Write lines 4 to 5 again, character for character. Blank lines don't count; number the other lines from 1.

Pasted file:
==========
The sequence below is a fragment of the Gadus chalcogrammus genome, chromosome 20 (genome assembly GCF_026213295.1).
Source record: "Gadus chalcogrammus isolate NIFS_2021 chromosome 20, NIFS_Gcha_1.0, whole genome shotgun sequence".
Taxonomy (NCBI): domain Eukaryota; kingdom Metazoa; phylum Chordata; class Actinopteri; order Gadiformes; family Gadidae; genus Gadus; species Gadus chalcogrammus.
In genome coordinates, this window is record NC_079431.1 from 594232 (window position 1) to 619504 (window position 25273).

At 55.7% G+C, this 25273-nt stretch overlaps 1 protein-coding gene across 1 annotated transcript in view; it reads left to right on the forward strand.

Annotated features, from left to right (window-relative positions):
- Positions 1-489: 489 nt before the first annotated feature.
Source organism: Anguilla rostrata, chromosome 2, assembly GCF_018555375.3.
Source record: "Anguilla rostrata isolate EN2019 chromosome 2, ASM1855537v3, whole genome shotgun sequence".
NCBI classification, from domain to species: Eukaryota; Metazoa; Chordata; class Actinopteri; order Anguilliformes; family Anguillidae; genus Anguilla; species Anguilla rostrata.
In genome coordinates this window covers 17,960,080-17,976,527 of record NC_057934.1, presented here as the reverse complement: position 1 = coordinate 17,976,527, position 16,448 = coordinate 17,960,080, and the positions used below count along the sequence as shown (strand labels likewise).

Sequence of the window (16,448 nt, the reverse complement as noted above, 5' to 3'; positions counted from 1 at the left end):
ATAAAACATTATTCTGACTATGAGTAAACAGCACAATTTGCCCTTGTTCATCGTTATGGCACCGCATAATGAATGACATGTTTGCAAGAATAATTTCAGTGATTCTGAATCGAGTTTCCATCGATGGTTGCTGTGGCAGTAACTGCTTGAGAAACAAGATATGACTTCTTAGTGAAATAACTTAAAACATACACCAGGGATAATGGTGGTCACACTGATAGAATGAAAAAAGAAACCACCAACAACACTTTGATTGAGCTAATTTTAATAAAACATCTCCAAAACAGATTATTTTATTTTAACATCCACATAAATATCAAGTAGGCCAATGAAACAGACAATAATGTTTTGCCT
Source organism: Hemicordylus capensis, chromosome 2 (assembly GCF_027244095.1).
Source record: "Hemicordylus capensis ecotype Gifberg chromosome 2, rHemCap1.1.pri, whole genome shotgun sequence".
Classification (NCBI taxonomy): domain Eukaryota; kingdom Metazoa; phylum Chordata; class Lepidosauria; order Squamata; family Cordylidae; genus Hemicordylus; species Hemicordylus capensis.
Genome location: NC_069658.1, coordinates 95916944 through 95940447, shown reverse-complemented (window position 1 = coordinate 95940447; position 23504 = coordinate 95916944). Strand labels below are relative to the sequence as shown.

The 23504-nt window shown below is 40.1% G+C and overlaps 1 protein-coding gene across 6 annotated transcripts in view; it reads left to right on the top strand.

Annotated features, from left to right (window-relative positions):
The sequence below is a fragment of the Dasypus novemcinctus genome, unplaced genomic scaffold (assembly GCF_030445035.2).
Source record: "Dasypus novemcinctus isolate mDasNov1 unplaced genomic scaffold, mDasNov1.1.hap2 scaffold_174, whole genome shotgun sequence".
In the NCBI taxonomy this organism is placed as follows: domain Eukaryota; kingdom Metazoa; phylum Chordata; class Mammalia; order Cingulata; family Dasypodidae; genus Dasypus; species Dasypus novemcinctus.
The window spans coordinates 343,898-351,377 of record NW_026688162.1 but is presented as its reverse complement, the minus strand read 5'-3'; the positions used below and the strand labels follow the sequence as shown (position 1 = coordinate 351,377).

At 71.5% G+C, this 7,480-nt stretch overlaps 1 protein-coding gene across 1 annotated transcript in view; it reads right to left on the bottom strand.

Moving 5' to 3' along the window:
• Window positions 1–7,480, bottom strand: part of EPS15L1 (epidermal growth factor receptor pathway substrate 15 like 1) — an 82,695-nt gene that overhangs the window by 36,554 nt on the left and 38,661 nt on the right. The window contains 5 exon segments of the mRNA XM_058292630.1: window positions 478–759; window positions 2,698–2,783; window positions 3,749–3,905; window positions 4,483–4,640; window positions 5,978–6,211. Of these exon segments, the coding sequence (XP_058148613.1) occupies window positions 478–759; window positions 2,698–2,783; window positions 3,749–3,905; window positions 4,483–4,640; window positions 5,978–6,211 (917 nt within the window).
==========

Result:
In genome coordinates, this window is record NC_079431.1 from 594232 (window position 1) to 619504 (window position 25273).

At 55.7% G+C, this 25273-nt stretch overlaps 1 protein-coding gene across 1 annotated transcript in view; it reads left to right on the forward strand.